The End­points 11: The top pri­vate biotechs in pur­suit of new drugs. Push­ing the en­ve­lope with pow­er­ful new tech­nolo­gies

Right around the beginning of the year, we got a close-up look at what happens after a boom ripples through biotech. The crash of life sciences stocks in Q1 was heard around the world.

In the months since, we’ve seen the natural Darwinian down cycle take effect. Reverse mergers made a comeback, with more burned out shells to go public at a time IPOs and road shows are out of favor. And no doubt some of the more recent arrivals on the investing side of the business are finding greener pastures.

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As­traZeneca, Mer­ck cull one Lyn­parza in­di­ca­tion in heav­i­ly pre­treat­ed ovar­i­an can­cer pa­tients

Just one day after blockbuster Lynparza got access to another indication in China, its Big Pharma owners have decided to withdraw it in certain patients after reviewing Phase III data.

The two companies that work together on Lynparza decided to recall one of the indications several weeks ago in a specific type of ovarian cancer, Lynparza’s first indication when it was first FDA-approved in 2014. Initial data showed that rates of overall survival in patients with at least three rounds of chemo before getting on the PARP inhibitor were lower than in patients with less previous chemo treatment.

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Fu­ji­film con­tin­ues CD­MO ex­pan­sion, break­ing ground on $435M UK site

Fujifilm’s CDMO arm, Fujifilm Diosynth, has been on a roll this month as the company has recently broken ground on a major project in Europe and it appears to be keeping up the momentum.

Fujifilm Diosynth announced that it has kicked off an expansion project for its microbial manufacturing facility at its campus in the town of Billingham, UK, in the northeast of England.

The 20,000 square-foot, £400 million ($435 million) expansion will add clean rooms, purification suites and a packing area along with more space for the manufacturing itself.

Solicitor General Elizabeth Prelogar

Should SCO­TUS hear Am­gen's Repatha case? So­lic­i­tor gen­er­al says no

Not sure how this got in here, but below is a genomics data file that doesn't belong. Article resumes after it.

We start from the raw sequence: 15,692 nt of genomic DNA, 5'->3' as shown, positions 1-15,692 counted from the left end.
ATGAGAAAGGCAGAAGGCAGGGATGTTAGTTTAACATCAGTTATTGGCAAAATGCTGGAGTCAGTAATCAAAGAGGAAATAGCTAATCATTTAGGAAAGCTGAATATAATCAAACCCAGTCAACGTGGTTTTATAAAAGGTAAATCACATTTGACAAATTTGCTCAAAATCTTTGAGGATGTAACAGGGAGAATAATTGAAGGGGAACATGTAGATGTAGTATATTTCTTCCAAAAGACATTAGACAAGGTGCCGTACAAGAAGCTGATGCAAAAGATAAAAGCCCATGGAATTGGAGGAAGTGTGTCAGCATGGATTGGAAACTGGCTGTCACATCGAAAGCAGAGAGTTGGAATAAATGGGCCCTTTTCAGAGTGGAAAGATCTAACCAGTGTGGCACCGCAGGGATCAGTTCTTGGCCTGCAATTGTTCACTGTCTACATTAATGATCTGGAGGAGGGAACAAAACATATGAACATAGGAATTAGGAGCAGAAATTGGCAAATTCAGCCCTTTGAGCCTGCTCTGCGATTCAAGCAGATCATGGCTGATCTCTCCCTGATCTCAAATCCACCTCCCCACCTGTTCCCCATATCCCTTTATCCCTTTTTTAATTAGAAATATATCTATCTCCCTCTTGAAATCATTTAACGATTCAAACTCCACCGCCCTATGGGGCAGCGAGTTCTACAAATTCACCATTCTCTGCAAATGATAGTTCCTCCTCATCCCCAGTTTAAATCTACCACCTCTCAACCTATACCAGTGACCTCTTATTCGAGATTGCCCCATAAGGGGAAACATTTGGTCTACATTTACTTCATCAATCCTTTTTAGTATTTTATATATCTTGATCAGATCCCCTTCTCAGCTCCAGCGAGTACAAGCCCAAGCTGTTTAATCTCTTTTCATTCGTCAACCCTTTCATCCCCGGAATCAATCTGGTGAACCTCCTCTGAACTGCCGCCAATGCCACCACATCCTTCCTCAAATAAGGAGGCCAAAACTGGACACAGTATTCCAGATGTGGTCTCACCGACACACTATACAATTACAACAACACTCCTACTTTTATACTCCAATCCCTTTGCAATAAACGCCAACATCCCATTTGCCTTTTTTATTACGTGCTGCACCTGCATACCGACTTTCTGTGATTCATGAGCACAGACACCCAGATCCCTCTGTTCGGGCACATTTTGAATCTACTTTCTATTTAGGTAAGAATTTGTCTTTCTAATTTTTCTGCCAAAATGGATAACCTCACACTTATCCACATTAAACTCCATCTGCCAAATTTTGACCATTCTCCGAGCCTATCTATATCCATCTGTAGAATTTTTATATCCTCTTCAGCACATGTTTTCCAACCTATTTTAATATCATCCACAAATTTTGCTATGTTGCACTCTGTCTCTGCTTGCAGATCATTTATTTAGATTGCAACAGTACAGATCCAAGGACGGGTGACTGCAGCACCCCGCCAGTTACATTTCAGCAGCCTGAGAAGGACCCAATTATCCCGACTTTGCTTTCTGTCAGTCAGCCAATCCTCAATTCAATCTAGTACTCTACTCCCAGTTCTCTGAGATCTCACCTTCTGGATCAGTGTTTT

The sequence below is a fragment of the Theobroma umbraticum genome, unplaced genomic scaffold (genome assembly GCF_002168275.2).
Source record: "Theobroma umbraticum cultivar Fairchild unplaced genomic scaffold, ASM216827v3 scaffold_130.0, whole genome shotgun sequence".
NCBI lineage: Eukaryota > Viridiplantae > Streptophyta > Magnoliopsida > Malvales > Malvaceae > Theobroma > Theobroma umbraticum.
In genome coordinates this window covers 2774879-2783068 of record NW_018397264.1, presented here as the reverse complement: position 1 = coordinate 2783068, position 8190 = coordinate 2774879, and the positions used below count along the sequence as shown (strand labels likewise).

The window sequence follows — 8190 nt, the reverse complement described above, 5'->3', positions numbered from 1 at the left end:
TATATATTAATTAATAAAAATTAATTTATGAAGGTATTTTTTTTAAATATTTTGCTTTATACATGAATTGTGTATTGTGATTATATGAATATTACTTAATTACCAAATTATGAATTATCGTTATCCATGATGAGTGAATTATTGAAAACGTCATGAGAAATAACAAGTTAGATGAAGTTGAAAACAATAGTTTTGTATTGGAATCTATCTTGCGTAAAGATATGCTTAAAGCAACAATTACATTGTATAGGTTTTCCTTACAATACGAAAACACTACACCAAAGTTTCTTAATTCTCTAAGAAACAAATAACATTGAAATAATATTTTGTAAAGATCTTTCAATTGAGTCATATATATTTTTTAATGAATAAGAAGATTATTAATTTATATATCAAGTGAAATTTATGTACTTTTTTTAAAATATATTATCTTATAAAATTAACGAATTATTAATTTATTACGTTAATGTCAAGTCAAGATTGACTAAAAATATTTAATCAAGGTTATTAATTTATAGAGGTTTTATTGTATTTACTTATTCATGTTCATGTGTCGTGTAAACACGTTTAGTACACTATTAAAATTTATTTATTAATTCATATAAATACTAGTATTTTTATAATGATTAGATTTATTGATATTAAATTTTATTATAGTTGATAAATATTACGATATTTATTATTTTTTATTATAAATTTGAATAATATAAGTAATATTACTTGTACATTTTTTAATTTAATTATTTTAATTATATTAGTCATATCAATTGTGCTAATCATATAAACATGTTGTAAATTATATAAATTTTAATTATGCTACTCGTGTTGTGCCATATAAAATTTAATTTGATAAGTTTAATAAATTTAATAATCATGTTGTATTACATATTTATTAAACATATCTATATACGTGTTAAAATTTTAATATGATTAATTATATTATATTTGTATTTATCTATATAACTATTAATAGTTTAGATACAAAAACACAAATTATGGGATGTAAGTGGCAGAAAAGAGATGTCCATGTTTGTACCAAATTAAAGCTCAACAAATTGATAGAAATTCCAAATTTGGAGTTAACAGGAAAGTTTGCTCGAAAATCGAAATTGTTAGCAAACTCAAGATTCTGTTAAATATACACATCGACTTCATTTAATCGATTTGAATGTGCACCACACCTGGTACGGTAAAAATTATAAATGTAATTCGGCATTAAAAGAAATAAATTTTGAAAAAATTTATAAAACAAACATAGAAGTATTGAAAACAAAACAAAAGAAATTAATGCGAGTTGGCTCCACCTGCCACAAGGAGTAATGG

Back in April, Amgen said it was encouraged by the solicitor general’s anticipated review of its Supreme Court petition to rehear a Repatha patent case. They’re likely much less optimistic about the outcome now.

Solicitor General Elizabeth Prelogar wrote in a recent 27-page brief that Amgen’s arguments “lack merit and further review is not warranted.”

The case traces back to a suit filed in 2014 against Sanofi and Regeneron’s Praluent, which ended up beating Amgen’s PCSK9 blockbuster Repatha to market by a month just a year later.

Phil Sharp, Nobel Prize laureate (L), and John Carroll, Endpoints News co-CEO (via Michael Last)

The End­points 11: Fire­side chat with No­bel Prize lau­re­ate Phil Sharp

The following Q&A has been edited for length and clarity.

John Carroll:

We’ve had a chance to talk a little bit before here about some of the things that you’ve done. Just really remarkably, a lot of the things that you’ve done early in your career puts you in the path with some amazing science that has had an absolutely huge impact in terms of what we’re seeing now on drug development and some of the new technologies that are coming out here, and not only the new technologies, but also some of the most remarkable people ever.

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Petro Terblanche, Afrigen Biologics managing director (Kristin Palitza/picture-alliance/dpa/AP Images)

WHO-backed Afrigen plans a charge to­ward the clin­ic with Africa's first Covid-19 vac­cine

NEW YORK — When vaccines from high-income countries did not arrive in Africa, a local WHO-backed company decided to take the matter into its own hands.

The South Africa-based company Afrigen Biologics and Vaccines has developed the continent’s first mRNA Covid-19 vaccine that will enter clinical trials in early 2023. Afrigen developed the shot by copying publicly available sequencing information about Moderna’s shot after the biotech and Pfizer refused assistance.